Songbirds don’t get much attention in my shelter write-ups, because people see them routinely and, quite frankly, most of us take them for granted. With the recent white-outs across the region, the songbird who simply pops against the backdrop of falling and resting snow is the Northern Cardinal. This bird can be seen year round because it does not migrate as most other songbirds do and is probably the most easily recognized bird in our area and yours. The Northern Cardinal is a fairly large, long-tailed songbird with a short, very thick bill and a prominent crest. The cardinal is the only red bird in eastern North America with a crest on top of his or her head, which rises when the bird senses danger. They are gorgeous, be it an 8 to 9 inch long male cardinal who is brilliant red all over with a black mask or the stunning, pale brown female also with black face but who sports a bright orange bill that looks like recently applied coral lipstick. Males with a brighter red color have more success finding a mate and enjoy greater reproductive rates than a duller color male. So, in this case, what you’re wearing counts! At the Outer Banks Wildlife Shelter in Newport, we get our share of infant cardinals to raise in the Spring and year around, the occasional window smacked or cat attacked adult who drops feathers everywhere in their attempt to survive an aggressive feline. Barring more serious injury than feather loss, the adults usually stay at the shelter for a long time, growing back their primary feathers, which is imperative to returning them to flight status. This year we’ve taken on a resident cardinal we named Duncan. As an infant he was admitted as an orphan with an eye problem and eventually lost sight in his right eye. He has, what we believe to be, a very comfortable and nicely decorated enclosure in the clinic hallway, where the action is, and he seems to enjoy all the attention he gets from the staff and the occasional tour. Routinely, we let him stretch his wings by flying around the building, and he accommodates all turns and straight aways very well despite his diminished sight. He loves to sing, and we love to hear his sweet whistling song. Both male and female cardinals sing, unlike many other songbirds in North America where only a male songbird is capable of singing. It’s interesting to note that biologists report some cardinal songs are sung with accents. Duncan also loves “shiny.” We make a point not to wear earrings around wildlife for some fairly obvious reasons, but one day one of our staffers forgot she was wearing her small diamond studs. Duncan spied one of the sparklies and zoomed in to remove the bauble to make it his own. He was relentless and clasped onto the stone fiercely with his vice-grip beak before the earring was removed from her ear and eventually pried from Duncan’s beak. Fortunately, the staffer was not injured. Duncan is such a little pistol! We often see cardinals in our backyards, parks, wooded areas, brushy swamps and forest edges. You will also often see them in pairs because they are monogamous and mate for life. Their common name, as well as the scientific name, Cardinal, refers to the cardinals of the Roman Catholic Church, who wear distinctive red robes and caps. “Northern” refers to the region where they are found. Cardinals are also called Red Birds and Virginia Nightingales. A group of cardinals has a number of names to include a college, conclave, deck, radiance and Vatican. Northern Cardinals begin their breeding season in early Spring. The males and females sing to each other during courtship, and the male has been observed feeding seed to the female beak-to-beak. A male becomes very territorial, defending his territory and mate aggressively. They often attack their own reflections, mistaking them for other males. During breeding season, they nest generally less than eight feet off the ground in dense tangles of shrubs and vines. Northern Cardinals build a cup-shaped nest using twigs, leaves, grass, bark strips, roots, weed stems, paper and hair. They have also been known to use threads from Poison Ivy stems! A clutch of three to four eggs is laid and incubation, which the female takes sole responsibility for, lasts only 12-13 days. Fledglings and immature cardinals look more like females than males. Cardinals keep a very neat house or nest I should say. When hatched youngsters defecate, one of the parents removes the fecal sacs and carries them away from the nest to ensure their location remains hidden from predators such as owls, hawks, foxes, cats, raccoons, skunks and opossums. After fledging, the juveniles continue to be cared for by the male for approximately 3 weeks. The young are taught to forage for insects, seeds and fruit. Northern Cardinals are known to include 51 kinds of beetles, four types of grasshoppers, termites, ants, flies, dragonflies, leaf hoppers, cicadas and aphids in their diet. Although they do good works to help keep pest insects at bay, cardinals usually have a fairly short life span. Most cardinals live only a few years or less, however rare 10-15 year banded birds have been discovered still living in the wild and of course, captivity increases their longevity. Many years ago, the cardinal was once prized as a pet, but although it is not a migratory bird, its sale as a cage bird is banned in the United States by the Migratory Bird Treaty Act of 1918. The Northern Cardinal is so beloved, it is the state bird of seven states; Illinois, Ohio, Indiana, Kentucky, Virginia, West Virginia and the great state of North Carolina! With Duncan in the house, we know why this resplendent red bird is chosen as a favorite so often!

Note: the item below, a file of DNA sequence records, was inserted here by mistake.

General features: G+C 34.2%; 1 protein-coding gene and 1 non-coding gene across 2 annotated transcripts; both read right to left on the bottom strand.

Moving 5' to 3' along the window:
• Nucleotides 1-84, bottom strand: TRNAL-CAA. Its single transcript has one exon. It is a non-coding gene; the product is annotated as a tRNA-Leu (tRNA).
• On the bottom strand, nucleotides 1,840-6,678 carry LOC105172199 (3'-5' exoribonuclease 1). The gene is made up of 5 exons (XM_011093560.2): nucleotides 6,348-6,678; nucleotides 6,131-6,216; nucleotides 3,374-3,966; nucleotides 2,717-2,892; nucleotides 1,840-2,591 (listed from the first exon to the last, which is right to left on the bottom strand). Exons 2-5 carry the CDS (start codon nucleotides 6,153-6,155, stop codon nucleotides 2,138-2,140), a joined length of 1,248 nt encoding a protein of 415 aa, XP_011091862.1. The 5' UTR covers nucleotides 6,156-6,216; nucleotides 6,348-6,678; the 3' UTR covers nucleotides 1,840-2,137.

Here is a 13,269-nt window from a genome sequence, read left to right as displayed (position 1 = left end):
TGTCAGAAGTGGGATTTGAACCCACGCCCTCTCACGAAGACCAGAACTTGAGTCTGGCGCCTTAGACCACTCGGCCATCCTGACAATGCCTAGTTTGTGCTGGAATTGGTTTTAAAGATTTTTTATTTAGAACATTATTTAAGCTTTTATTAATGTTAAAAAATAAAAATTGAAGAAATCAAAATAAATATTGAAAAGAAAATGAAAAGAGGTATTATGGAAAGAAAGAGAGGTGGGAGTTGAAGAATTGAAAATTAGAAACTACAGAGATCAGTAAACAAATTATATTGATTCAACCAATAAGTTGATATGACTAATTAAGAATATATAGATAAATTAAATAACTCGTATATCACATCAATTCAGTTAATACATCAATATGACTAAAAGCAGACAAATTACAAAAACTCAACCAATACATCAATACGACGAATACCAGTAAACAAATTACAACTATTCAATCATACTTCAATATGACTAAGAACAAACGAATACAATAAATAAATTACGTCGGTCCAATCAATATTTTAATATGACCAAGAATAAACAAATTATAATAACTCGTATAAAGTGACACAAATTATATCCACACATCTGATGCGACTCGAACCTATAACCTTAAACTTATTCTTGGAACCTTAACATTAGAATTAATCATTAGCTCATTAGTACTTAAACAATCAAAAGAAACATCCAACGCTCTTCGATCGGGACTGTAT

author of “Save Them All“